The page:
I asked Clerks 2 director-writer-costar Kevin Smith for a comment about the still-slacking-in-their-30s syndrome described in a piece I wrote earlier today called “Party On.”
I started things off a bit flippantly by asking if guys wanking their lives away in their 30s is an indication of the social fabric coming apart, and here’s his reply: “Naah — blame Bill Murray, the original slacker hero. We all grew up watching Stripes. It had an impact.
“I think some filmmakers like me (who aren’t overly creative…or overly talented, for that matter) are afforded an extended adolescence by virtue of what we do for a living. I mean, we basically ‘make pretend’ and get paid for it. So maybe we like to portray that lifestyle cinematically because, at this point, it’s all we know?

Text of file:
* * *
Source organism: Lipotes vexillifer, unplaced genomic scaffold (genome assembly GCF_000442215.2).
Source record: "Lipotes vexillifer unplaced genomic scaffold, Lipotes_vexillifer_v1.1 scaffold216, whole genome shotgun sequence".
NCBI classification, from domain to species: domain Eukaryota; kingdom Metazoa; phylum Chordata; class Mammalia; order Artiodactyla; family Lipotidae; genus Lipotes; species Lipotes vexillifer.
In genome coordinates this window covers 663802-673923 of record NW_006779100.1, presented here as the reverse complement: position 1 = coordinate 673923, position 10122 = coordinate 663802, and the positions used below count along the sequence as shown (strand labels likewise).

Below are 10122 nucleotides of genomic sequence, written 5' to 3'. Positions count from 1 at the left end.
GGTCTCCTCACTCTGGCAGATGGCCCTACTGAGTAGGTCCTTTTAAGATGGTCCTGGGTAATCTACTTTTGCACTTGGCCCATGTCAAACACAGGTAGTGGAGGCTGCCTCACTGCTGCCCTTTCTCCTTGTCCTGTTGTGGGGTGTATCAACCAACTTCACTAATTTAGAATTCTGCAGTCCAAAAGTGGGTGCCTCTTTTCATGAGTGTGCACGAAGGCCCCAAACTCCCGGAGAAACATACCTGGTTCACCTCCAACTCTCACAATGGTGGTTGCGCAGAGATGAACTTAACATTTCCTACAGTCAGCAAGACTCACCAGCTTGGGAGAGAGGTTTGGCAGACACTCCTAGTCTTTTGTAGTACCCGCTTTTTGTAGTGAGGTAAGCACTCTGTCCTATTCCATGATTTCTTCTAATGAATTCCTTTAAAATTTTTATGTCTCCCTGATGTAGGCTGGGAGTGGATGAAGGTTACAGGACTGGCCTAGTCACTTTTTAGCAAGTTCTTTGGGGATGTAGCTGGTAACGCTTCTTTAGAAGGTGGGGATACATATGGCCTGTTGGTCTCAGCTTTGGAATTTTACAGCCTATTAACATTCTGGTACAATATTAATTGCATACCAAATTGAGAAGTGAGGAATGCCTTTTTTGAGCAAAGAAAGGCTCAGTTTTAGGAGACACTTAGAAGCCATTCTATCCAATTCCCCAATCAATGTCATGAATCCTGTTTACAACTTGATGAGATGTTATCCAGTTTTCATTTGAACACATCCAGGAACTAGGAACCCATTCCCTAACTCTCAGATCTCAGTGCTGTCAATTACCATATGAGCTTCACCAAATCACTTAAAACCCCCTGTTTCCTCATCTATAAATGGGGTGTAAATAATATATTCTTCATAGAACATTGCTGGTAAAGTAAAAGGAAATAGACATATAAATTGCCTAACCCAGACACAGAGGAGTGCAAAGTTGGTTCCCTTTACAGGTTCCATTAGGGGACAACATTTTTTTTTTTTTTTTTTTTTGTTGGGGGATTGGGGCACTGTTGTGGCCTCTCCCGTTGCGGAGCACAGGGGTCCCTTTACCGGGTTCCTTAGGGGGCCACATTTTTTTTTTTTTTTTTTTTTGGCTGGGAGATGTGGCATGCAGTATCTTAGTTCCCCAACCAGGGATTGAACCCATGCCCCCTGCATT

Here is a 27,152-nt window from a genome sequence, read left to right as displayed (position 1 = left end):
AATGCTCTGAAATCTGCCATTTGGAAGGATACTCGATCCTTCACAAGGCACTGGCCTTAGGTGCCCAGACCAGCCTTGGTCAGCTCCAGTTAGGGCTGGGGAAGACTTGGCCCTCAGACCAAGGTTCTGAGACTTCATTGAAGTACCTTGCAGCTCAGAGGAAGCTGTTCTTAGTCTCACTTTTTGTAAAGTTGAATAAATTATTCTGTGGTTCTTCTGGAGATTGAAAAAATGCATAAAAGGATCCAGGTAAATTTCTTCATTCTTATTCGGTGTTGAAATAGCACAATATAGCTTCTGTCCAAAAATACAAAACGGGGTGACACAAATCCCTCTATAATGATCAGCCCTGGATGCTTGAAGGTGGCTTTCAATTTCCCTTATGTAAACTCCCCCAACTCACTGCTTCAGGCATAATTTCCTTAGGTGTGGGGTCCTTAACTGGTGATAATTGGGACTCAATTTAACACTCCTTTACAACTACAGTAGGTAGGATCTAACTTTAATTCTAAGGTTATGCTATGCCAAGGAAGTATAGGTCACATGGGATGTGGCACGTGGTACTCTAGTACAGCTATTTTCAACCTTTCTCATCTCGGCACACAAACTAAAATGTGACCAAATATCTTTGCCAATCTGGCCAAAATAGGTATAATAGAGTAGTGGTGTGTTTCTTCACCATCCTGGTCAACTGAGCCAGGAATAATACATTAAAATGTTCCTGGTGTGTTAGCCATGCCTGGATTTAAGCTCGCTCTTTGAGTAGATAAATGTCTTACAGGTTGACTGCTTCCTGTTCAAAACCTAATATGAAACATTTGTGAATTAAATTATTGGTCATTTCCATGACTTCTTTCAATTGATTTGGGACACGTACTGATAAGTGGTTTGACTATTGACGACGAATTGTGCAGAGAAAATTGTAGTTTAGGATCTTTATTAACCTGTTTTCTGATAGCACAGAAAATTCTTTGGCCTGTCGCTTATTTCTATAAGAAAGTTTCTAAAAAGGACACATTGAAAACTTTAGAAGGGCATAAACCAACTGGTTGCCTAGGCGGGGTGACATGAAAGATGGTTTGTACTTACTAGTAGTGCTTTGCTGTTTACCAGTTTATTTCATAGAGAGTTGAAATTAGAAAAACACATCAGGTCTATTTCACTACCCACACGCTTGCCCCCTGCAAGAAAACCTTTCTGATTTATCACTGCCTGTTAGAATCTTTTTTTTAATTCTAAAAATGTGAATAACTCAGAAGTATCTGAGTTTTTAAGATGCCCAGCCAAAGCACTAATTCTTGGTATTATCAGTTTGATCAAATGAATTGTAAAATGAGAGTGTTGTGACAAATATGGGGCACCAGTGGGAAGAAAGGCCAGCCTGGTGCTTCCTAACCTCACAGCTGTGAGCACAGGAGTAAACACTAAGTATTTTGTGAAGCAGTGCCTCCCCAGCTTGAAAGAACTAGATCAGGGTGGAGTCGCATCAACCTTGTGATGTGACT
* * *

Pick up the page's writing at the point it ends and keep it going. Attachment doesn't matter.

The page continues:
George Lucas, at a young age, painted a canvas with Wookies and Death Stars; some of us can only paint a corner of a canvas with characters who like to talk about Wookies and Death Stars.
“I’ve been writing about these types of characters for twelve years now, so it’s not a trend for me as much as a mantra. For me, I think it has a lot to do with my father, who spent his entire adult life working for the U.S. Postal service, doing the 11 pm to 7 am shift, canceling stamps. Soul-killing work, that, but his generation didn’t have the luxury of picking a dream job or following whimsies; you got married and you got a job, period.
“My generation was the first to be very vocal (not the first to actually live this way, mind you, but to be VOCAL on the subject) about a willingness to ‘play the game’, so to speak, but only according to our own rules. Sort of a ‘Yeah, I’ll get a job, but since it’ll be doing what I want, it’ll never feel like a job.’
“And while, in theory, that’s a good m.o. (and in some cases, like mine, somewhat achievable), it’s not very practical.”